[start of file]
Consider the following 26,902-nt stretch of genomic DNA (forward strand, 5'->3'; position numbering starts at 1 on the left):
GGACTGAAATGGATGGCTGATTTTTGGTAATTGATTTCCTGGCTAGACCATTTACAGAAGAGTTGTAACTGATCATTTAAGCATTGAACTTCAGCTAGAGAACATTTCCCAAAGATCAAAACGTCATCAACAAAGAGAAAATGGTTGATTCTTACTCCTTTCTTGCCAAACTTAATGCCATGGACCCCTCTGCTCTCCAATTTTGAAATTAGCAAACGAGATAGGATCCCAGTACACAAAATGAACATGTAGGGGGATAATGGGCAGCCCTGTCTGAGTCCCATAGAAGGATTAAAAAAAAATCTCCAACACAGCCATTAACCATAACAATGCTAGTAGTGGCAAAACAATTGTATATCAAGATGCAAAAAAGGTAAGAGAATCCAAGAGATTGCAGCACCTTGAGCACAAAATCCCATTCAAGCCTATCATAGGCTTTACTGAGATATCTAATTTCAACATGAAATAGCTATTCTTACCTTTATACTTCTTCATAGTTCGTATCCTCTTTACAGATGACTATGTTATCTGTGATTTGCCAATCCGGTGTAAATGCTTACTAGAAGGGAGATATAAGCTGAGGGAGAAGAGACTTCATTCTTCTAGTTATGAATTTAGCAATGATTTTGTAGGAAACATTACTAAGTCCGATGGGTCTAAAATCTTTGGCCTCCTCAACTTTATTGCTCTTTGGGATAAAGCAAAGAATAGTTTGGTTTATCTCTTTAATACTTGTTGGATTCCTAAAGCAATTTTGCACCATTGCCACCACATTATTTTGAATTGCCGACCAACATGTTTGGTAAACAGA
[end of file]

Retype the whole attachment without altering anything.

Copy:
Consider the following 26,902-nt stretch of genomic DNA (forward strand, 5'->3'; position numbering starts at 1 on the left):
GGACTGAAATGGATGGCTGATTTTTGGTAATTGATTTCCTGGCTAGACCATTTACAGAAGAGTTGTAACTGATCATTTAAGCATTGAACTTCAGCTAGAGAACATTTCCCAAAGATCAAAACGTCATCAACAAAGAGAAAATGGTTGATTCTTACTCCTTTCTTGCCAAACTTAATGCCATGGACCCCTCTGCTCTCCAATTTTGAAATTAGCAAACGAGATAGGATCCCAGTACACAAAATGAACATGTAGGGGGATAATGGGCAGCCCTGTCTGAGTCCCATAGAAGGATTAAAAAAAAATCTCCAACACAGCCATTAACCATAACAATGCTAGTAGTGGCAAAACAATTGTATATCAAGATGCAAAAAAGGTAAGAGAATCCAAGAGATTGCAGCACCTTGAGCACAAAATCCCATTCAAGCCTATCATAGGCTTTACTGAGATATCTAATTTCAACATGAAATAGCTATTCTTACCTTTATACTTCTTCATAGTTCGTATCCTCTTTACAGATGACTATGTTATCTGTGATTTGCCAATCCGGTGTAAATGCTTACTAGAAGGGAGATATAAGCTGAGGGAGAAGAGACTTCATTCTTCTAGTTATGAATTTAGCAATGATTTTGTAGGAAACATTACTAAGTCCGATGGGTCTAAAATCTTTGGCCTCCTCAACTTTATTGCTCTTTGGGATAAAGCAAAGAATAGTTTGGTTTATCTCTTTAATACTTGTTGGATTCCTAAAGCAATTTTGCACCATTGCCACCACATTATTTTGAATTGCCGACCAACATGTTTGGTAAACAGA